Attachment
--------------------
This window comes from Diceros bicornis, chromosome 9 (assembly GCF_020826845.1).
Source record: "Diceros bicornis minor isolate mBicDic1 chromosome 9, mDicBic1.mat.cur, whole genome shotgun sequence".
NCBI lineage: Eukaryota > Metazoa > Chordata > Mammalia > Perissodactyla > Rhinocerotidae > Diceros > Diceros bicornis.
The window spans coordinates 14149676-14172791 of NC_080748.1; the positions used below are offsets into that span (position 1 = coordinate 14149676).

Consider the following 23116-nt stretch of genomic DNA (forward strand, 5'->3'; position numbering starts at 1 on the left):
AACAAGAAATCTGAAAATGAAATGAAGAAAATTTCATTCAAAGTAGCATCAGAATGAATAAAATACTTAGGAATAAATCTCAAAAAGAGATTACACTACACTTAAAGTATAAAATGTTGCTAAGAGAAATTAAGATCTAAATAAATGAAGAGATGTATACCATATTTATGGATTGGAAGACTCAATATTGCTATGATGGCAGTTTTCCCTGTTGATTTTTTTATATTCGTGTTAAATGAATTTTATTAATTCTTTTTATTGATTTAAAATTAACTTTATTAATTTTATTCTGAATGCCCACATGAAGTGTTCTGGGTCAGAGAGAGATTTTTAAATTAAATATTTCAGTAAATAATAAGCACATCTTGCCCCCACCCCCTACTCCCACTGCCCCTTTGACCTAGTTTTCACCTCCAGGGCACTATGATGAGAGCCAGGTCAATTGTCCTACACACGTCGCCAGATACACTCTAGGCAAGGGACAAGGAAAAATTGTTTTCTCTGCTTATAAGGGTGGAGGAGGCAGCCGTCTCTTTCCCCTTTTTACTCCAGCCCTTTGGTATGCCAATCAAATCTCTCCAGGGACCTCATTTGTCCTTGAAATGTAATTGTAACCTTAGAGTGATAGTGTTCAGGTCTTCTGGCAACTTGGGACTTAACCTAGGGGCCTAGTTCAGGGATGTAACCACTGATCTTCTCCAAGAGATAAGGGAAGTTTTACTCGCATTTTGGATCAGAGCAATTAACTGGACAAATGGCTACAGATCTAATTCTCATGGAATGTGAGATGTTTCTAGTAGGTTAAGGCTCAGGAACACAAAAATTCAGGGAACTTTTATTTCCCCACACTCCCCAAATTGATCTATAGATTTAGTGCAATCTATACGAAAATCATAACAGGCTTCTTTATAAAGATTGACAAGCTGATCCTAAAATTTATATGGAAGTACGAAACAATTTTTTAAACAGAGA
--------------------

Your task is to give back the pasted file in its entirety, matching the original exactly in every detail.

This window comes from Diceros bicornis, chromosome 9 (assembly GCF_020826845.1).
Source record: "Diceros bicornis minor isolate mBicDic1 chromosome 9, mDicBic1.mat.cur, whole genome shotgun sequence".
NCBI lineage: Eukaryota > Metazoa > Chordata > Mammalia > Perissodactyla > Rhinocerotidae > Diceros > Diceros bicornis.
The window spans coordinates 14149676-14172791 of NC_080748.1; the positions used below are offsets into that span (position 1 = coordinate 14149676).

Consider the following 23116-nt stretch of genomic DNA (forward strand, 5'->3'; position numbering starts at 1 on the left):
AACAAGAAATCTGAAAATGAAATGAAGAAAATTTCATTCAAAGTAGCATCAGAATGAATAAAATACTTAGGAATAAATCTCAAAAAGAGATTACACTACACTTAAAGTATAAAATGTTGCTAAGAGAAATTAAGATCTAAATAAATGAAGAGATGTATACCATATTTATGGATTGGAAGACTCAATATTGCTATGATGGCAGTTTTCCCTGTTGATTTTTTTATATTCGTGTTAAATGAATTTTATTAATTCTTTTTATTGATTTAAAATTAACTTTATTAATTTTATTCTGAATGCCCACATGAAGTGTTCTGGGTCAGAGAGAGATTTTTAAATTAAATATTTCAGTAAATAATAAGCACATCTTGCCCCCACCCCCTACTCCCACTGCCCCTTTGACCTAGTTTTCACCTCCAGGGCACTATGATGAGAGCCAGGTCAATTGTCCTACACACGTCGCCAGATACACTCTAGGCAAGGGACAAGGAAAAATTGTTTTCTCTGCTTATAAGGGTGGAGGAGGCAGCCGTCTCTTTCCCCTTTTTACTCCAGCCCTTTGGTATGCCAATCAAATCTCTCCAGGGACCTCATTTGTCCTTGAAATGTAATTGTAACCTTAGAGTGATAGTGTTCAGGTCTTCTGGCAACTTGGGACTTAACCTAGGGGCCTAGTTCAGGGATGTAACCACTGATCTTCTCCAAGAGATAAGGGAAGTTTTACTCGCATTTTGGATCAGAGCAATTAACTGGACAAATGGCTACAGATCTAATTCTCATGGAATGTGAGATGTTTCTAGTAGGTTAAGGCTCAGGAACACAAAAATTCAGGGAACTTTTATTTCCCCACACTCCCCAAATTGATCTATAGATTTAGTGCAATCTATACGAAAATCATAACAGGCTTCTTTATAAAGATTGACAAGCTGATCCTAAAATTTATATGGAAGTACGAAACAATTTTTTAAACAGAGA